There are several new faces that make an appearance in Tekken 7, such as Master Raven, a ninja type; Italian sorcerer Claudio Sefarino; Filipina fighter Josie Rizal; and easy-for-beginners Savate stylist, Christie Monteiro. However, the main attraction is Street Fighter’s Akuma, which could perhaps signal Bandai Namco’s attempt to test the waters for the forthcoming ultimate fighting game crossover, Tekken X Street Fighter. Gameplay-wise, I was a little worried about how they were going to implement Akuma’s Street Fighter moves such as his fireballs and dragon punches. Fortunately, Akuma blends into Tekken’s 3D fighting environment quite nicely, and he feels like he belongs their naturally, as opposed to feeling forced.
Tekken’s brand of combat never felt as good as it does in this iteration, and you can tell that the developers have really honed their fighting system to a razor’s edge of perfection (they’ve had over two decades to do so). Many battles involve mixing movement with punches, kicks, elbows, knees, and throws, and force you to try to outsmart your opponent and guess his next moves. The controls are liquid smooth, allowing for back and forth fights that can come to resemble any good martial arts flick.
There are also tons of moves for each character, over 100 in fact. Luckily, although there is no tutorial Tekken 7 comes with a Training Mode so that gamers can get better acquainted with both the newer characters, or learn the classic characters’ new moves. There’s nothing like settling in with your chosen character, drilling their moves over and over, and then testing your martial mettle in the online arena of combat. It can be truly exhilarating.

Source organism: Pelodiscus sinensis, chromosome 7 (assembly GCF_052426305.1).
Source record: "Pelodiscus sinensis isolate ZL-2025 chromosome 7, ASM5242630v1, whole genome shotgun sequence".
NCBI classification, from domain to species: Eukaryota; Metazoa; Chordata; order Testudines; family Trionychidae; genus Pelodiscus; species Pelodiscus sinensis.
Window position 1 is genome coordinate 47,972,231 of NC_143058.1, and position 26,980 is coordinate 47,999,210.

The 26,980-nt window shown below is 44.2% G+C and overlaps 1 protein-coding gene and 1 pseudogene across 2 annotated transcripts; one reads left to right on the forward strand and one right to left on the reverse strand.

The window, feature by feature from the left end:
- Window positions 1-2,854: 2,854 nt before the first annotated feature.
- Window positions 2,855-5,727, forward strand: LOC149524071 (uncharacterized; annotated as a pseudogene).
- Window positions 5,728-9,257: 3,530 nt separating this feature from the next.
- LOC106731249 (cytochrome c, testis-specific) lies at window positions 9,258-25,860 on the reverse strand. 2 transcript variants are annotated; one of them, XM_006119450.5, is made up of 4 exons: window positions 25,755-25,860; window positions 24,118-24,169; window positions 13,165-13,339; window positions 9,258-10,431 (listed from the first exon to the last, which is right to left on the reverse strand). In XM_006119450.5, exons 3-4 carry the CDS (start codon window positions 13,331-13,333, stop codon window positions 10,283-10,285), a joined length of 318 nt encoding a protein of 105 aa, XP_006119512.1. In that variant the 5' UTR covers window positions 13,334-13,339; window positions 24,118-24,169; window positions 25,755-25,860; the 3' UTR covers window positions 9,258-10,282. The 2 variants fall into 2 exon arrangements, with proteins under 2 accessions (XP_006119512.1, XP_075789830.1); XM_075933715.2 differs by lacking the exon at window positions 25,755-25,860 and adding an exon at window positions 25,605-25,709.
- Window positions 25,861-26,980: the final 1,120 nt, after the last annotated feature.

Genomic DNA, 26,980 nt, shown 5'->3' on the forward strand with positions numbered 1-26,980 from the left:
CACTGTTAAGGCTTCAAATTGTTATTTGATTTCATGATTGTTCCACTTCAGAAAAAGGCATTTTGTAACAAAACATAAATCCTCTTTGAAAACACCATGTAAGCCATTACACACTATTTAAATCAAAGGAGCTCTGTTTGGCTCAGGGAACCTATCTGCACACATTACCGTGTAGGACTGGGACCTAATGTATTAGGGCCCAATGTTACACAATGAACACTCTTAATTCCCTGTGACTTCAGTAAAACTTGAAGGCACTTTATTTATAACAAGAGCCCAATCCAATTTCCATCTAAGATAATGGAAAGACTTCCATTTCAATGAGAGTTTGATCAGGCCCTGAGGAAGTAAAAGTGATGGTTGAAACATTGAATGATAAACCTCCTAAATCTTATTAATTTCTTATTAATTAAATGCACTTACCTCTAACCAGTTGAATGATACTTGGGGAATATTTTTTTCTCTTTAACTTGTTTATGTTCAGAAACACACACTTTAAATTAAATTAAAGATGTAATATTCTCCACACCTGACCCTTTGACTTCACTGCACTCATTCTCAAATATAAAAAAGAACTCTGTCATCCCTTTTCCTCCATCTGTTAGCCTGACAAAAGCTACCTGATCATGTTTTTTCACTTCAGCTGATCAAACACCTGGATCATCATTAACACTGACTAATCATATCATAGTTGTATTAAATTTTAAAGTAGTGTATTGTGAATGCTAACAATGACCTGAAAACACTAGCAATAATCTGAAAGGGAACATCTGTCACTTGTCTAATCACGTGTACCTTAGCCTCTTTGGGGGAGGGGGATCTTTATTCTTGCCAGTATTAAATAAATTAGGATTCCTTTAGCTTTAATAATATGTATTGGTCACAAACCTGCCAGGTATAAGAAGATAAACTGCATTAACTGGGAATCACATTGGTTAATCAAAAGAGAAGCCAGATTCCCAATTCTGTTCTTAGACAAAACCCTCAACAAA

Speaking of new moves, Tekken 7 brings a few new wrinkles to the existing equation—Rage Arts, Rage Drives, and Power Crushes. Rage Arts can only be performed when your character reaches 25% or lower of their total health. When triggered, a character activates a special cinematic attack that does a high amount of damage. Rage Drives are similar in effect, but aren’t accompanied by any cinematics and can be followed up with combos. This makes Rage Drives more functional that Rage Arts, but less spectacular to witness. Power Crushes, on the other hand, are unblockable attacks that will wade right through any oncoming attacks. This makes them perfect for countering button-mashers.
Visually, Tekken 7 boasts graphics that are powered by the Unreal 4 engine, and are quite impressive. All of the characters are highly detailed and really show off the graphical power of the PC. Clothes and hair flow naturally, and erm…certain round areas on the female fighters bounce around very nicely, although not to the ridiculous levels of one of the Dead or Alive titles (darn it!). The environments are likewise extremely well done, and feature some slick animations in their backgrounds. Many stages feature differing conditions such as rain or nightfall that change from round-to-round, and many of their barriers can be broken through to reveal other areas surrounding them.
In all, I consider Tekken 7 to be one of the greatest fighting games ever devised. It forgoes the silly, over-the-top shenanigans of a Mortal Kombat or Injustice title, and features intense martial arts combat between a vast array of interesting and highly capable fighters. If you’re even remotely interested in a beautifully crafted fighting game, Tekken 7 is a no-brainer.
Tekken 7 features graphics that are more than good enough to wow your friends with. However, you want to have a pretty beefy gaming PC or gaming laptop in order to play it at a decent framerate. So, you may just want to invest in a decent gaming rig: